The Truth About Squalene

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Squalene is a polyunsaturated hydrocarbon in the form of a colorless and odorless oil with hydrophilic antioxidant properties. It is primarily used in the cosmetics industry and currently it is being incorporated into vaccines. As of late, it is also being studied for its anti-carcinogenic effects. Squalene’s role in nature has to do with the biosynthesis of steroids in animals and plants.

Where does it come from?

Squalene is very abundant in nature and even in the human body but it can be found in large quantities in the livers of deep sea sharks. The liver of deep sea sharks is made up of 90% squalene and it is used to control their buoyancy underwater. Sharks living in shallow waters are found to not contain squalene in their livers. Squalene oil has gained recognition both in medicine and in cosmetics. Because of this, sharks are being slaughtered for liver oil by livering. Livering is the method of taking out the shark’s liver and throwing the carcass back to sea. Animal rights and environmental groups have spoken out and this has motivated companies to look for plant-based or non-shark sources of squalene like extra virgin olive oil.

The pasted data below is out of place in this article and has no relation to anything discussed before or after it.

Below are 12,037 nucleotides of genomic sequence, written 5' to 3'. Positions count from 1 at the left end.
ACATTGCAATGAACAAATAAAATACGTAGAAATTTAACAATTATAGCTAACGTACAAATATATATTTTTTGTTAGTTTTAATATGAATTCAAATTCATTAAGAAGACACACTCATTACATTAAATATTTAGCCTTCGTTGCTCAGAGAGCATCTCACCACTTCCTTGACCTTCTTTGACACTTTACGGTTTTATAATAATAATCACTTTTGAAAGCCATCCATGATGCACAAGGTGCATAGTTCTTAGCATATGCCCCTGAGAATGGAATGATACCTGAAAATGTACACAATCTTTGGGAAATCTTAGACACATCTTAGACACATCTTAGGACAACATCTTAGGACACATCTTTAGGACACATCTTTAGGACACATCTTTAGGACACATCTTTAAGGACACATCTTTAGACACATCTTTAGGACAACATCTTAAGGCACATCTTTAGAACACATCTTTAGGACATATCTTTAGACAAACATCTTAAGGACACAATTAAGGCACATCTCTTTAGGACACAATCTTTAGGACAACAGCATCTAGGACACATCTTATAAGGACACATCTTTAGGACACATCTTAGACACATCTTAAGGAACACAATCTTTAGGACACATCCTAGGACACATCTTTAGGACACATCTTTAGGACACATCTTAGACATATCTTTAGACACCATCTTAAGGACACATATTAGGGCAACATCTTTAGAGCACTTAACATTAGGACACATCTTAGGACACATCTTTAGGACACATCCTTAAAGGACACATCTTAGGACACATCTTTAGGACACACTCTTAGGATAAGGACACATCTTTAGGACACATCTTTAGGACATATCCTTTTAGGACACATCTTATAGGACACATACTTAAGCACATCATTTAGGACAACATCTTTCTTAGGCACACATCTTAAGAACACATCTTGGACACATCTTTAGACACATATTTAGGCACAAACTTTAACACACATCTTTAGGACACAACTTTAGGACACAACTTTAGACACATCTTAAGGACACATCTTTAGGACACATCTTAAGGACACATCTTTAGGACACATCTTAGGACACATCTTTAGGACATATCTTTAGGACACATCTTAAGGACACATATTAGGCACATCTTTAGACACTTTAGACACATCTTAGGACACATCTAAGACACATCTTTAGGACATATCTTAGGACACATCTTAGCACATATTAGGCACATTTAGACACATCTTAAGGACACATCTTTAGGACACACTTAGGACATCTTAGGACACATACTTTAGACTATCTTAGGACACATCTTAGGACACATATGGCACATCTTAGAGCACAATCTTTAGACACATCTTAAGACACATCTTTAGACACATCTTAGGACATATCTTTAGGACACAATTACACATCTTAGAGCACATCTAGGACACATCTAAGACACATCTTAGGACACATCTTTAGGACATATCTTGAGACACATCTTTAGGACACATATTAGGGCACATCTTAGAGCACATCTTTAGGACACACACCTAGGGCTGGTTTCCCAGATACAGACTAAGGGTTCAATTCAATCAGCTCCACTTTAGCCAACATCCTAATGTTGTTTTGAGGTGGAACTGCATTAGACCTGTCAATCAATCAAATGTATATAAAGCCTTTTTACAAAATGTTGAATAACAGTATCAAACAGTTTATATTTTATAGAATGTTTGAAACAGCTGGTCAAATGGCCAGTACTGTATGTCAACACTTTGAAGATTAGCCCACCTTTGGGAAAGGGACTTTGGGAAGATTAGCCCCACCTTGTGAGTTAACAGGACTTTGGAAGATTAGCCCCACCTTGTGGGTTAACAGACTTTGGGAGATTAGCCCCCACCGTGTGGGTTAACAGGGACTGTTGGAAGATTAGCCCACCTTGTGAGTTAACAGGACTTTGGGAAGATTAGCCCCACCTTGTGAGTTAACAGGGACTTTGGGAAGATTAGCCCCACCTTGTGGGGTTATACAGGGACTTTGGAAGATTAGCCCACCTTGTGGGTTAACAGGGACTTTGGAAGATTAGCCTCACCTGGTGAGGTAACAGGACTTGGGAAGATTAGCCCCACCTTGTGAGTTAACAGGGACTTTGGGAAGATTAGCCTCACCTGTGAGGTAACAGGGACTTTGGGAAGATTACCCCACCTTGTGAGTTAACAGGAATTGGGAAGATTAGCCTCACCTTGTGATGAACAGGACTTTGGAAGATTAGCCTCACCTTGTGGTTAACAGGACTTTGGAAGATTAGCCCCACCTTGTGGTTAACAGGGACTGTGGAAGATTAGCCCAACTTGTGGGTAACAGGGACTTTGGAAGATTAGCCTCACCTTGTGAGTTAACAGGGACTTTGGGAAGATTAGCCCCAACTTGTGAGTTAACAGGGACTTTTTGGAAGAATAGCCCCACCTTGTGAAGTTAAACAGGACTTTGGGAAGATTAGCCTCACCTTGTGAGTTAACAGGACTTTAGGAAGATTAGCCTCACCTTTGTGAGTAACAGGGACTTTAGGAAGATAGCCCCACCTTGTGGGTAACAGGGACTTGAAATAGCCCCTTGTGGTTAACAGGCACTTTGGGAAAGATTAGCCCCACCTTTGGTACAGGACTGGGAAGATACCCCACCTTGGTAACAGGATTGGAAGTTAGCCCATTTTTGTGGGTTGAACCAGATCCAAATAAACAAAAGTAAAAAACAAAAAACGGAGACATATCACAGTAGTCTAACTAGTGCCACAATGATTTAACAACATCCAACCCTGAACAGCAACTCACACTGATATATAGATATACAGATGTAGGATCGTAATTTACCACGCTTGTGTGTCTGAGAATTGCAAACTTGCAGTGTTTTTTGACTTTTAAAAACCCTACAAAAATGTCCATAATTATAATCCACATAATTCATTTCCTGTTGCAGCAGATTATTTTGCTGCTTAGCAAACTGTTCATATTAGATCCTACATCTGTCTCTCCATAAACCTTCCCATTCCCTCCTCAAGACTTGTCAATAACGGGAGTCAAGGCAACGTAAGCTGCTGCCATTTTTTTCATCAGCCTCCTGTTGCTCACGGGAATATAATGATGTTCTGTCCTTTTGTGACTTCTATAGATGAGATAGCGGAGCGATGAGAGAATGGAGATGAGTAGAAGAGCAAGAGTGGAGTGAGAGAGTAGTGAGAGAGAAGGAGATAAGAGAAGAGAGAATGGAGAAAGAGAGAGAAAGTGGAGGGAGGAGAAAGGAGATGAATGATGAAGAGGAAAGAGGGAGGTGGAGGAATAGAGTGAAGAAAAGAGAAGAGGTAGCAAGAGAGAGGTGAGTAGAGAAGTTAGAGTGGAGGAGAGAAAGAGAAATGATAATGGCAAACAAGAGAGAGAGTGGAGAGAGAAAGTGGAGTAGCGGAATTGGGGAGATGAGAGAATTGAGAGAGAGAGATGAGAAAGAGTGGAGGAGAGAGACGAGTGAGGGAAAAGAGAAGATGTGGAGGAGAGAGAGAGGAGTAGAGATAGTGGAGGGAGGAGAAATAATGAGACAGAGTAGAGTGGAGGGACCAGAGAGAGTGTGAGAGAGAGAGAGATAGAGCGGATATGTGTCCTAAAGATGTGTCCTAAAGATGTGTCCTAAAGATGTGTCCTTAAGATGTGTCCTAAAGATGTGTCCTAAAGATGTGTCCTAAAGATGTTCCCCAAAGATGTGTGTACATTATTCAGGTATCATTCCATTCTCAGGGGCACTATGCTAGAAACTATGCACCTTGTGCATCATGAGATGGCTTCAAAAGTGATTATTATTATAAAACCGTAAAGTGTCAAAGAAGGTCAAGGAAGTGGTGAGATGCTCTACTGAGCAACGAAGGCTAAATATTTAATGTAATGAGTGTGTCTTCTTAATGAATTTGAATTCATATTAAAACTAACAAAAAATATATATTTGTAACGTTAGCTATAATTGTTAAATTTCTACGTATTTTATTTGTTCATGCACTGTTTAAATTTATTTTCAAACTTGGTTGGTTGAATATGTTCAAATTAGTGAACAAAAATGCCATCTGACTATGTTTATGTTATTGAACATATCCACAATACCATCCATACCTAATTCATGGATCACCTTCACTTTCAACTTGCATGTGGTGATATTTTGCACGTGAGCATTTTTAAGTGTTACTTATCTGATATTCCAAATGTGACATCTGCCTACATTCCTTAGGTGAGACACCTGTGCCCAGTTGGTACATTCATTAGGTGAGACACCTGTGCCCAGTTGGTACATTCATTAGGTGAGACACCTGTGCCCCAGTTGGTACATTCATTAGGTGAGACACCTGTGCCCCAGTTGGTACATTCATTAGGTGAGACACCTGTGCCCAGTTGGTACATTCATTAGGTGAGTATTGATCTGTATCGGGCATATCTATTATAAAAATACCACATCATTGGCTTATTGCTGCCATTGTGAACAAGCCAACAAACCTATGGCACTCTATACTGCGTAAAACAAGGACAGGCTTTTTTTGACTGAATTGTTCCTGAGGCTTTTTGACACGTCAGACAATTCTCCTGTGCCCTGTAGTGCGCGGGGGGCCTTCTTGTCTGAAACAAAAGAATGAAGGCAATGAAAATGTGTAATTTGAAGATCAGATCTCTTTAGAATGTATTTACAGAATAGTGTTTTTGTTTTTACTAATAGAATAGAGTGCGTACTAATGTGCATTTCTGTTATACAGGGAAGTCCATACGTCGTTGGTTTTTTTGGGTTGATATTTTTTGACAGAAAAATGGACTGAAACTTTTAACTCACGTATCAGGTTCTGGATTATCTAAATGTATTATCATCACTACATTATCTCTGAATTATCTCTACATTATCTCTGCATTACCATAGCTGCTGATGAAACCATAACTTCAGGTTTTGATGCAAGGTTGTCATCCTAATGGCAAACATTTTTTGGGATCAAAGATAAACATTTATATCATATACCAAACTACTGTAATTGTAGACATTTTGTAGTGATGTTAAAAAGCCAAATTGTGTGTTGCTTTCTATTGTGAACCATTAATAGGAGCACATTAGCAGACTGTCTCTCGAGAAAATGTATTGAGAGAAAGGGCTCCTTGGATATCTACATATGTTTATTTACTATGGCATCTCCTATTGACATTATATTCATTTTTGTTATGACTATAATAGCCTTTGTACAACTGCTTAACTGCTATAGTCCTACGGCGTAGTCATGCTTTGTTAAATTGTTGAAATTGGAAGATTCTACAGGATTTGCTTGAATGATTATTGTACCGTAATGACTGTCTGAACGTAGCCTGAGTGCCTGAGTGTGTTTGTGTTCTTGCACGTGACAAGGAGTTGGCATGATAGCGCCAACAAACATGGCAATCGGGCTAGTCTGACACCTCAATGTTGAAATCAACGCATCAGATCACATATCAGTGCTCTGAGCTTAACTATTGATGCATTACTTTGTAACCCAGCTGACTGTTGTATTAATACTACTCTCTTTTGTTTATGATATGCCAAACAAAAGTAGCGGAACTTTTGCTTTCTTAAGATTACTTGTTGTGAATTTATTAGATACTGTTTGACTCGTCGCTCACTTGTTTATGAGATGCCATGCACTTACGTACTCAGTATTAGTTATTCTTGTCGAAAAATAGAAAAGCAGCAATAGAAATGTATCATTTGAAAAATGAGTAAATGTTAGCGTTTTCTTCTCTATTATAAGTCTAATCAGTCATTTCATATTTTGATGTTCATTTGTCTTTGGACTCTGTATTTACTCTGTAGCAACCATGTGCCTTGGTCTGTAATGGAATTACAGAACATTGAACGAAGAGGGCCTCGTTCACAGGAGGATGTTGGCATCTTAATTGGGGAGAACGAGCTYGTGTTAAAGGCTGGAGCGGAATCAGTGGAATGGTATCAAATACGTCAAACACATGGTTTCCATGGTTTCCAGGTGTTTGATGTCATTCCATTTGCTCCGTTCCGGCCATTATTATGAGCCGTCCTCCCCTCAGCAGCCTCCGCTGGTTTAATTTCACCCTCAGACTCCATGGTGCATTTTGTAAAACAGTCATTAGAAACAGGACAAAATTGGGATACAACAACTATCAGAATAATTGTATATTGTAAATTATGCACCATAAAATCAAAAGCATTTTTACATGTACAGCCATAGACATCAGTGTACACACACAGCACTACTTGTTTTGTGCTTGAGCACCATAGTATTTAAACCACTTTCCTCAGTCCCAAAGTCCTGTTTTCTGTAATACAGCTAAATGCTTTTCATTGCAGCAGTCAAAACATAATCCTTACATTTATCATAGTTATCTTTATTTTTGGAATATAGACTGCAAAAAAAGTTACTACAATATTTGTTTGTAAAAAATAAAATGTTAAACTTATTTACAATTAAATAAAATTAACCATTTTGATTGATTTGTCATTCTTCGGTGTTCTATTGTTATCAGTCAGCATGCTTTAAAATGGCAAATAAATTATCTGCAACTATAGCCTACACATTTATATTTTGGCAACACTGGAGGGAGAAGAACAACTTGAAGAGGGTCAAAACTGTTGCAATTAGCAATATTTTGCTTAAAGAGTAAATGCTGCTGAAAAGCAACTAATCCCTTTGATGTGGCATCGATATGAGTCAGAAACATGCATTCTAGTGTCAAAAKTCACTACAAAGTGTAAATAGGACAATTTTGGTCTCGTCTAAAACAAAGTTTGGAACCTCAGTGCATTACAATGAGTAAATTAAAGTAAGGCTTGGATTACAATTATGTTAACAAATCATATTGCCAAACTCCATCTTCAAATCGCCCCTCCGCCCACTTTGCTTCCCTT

For cancer

Extensive studies have found that squalene oil can be used in the treatment of various diseases and can strengthen the immune system and can even fight cancer. This assumption started out with the fact that the sharks species have never experienced cancer. However, recently it has been discovered that sharks do in fact get cancer. A great white shark has been found having a cancerous tumor. But the fact still remains that squalene can decrease the risk of oncogene mutation in the body. It also helps scavenge toxic metabolites and free radicals and can help alleviate the side effects of chemotherapy.

For the skin

Squalene oil is commonly used in skin beauty products as it can protect the skin from ultraviolet radiation and oxidation. Because of this protection, it is also believed to possess anti-aging effects. Human skin consists of 12% squalene and it decreases as we grow older. Squalene keeps the skin moisturized, supple, and it reduces formation of wrinkles. However, it becomes unstable when exposed to oxygen. To correct this, squalane was created. Pure squalane oil can heal rashes, eczema, psoriasis, stretch marks and is an excellent moisturizer, albeit it can be a little pricey.

Side effects

Tests for acute and chronic toxicity has concluded that squalene is extremely safe. However, it may be comedogenic, especially the olive squalene, so it would not be advised for consumption by people who suffer from acne-prone skin.

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